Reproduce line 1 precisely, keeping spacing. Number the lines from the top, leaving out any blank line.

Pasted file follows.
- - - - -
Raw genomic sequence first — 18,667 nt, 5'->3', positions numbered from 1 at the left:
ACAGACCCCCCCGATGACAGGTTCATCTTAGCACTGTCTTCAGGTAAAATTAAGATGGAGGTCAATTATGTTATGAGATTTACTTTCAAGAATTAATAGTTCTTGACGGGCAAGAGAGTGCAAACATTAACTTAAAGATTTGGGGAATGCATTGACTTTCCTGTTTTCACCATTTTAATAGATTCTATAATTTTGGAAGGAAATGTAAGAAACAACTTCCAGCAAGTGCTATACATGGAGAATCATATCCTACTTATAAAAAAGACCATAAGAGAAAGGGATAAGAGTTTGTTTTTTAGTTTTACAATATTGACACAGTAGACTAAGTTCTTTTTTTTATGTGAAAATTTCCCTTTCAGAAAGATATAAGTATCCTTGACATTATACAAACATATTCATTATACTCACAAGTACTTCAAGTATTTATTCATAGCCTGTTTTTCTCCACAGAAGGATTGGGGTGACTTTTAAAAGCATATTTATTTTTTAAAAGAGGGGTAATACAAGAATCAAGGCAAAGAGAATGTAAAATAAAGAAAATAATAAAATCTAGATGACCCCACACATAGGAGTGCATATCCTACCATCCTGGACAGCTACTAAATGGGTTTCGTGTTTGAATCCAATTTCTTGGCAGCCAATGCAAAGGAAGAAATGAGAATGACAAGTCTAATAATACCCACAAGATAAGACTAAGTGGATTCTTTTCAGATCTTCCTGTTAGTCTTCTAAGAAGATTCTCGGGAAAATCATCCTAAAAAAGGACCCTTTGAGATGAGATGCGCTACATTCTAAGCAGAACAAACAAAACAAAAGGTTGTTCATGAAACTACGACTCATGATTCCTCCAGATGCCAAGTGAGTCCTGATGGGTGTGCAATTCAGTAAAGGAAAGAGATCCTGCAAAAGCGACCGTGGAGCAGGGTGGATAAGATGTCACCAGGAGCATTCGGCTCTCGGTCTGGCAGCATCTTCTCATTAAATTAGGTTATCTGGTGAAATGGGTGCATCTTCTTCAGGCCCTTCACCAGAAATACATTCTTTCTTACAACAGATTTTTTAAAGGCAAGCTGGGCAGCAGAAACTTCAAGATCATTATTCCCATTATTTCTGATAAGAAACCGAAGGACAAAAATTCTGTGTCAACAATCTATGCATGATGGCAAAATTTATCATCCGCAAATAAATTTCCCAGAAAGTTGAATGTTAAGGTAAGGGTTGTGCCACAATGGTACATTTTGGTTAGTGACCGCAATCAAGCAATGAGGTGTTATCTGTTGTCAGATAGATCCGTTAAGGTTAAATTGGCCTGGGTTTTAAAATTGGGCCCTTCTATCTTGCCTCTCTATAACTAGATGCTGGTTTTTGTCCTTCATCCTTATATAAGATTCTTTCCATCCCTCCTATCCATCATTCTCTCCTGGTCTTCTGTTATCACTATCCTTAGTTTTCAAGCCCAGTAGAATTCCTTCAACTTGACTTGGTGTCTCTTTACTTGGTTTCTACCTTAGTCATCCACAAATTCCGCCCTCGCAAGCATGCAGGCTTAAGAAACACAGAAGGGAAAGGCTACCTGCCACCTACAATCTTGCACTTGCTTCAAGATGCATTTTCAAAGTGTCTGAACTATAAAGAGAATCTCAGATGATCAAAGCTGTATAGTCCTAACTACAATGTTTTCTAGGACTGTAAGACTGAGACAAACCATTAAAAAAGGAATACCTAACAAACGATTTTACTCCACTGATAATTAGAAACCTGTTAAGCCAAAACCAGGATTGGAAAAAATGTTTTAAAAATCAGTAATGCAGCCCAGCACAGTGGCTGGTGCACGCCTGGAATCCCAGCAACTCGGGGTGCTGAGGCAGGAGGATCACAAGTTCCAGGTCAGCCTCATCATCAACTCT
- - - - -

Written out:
Raw genomic sequence first — 18,667 nt, 5'->3', positions numbered from 1 at the left: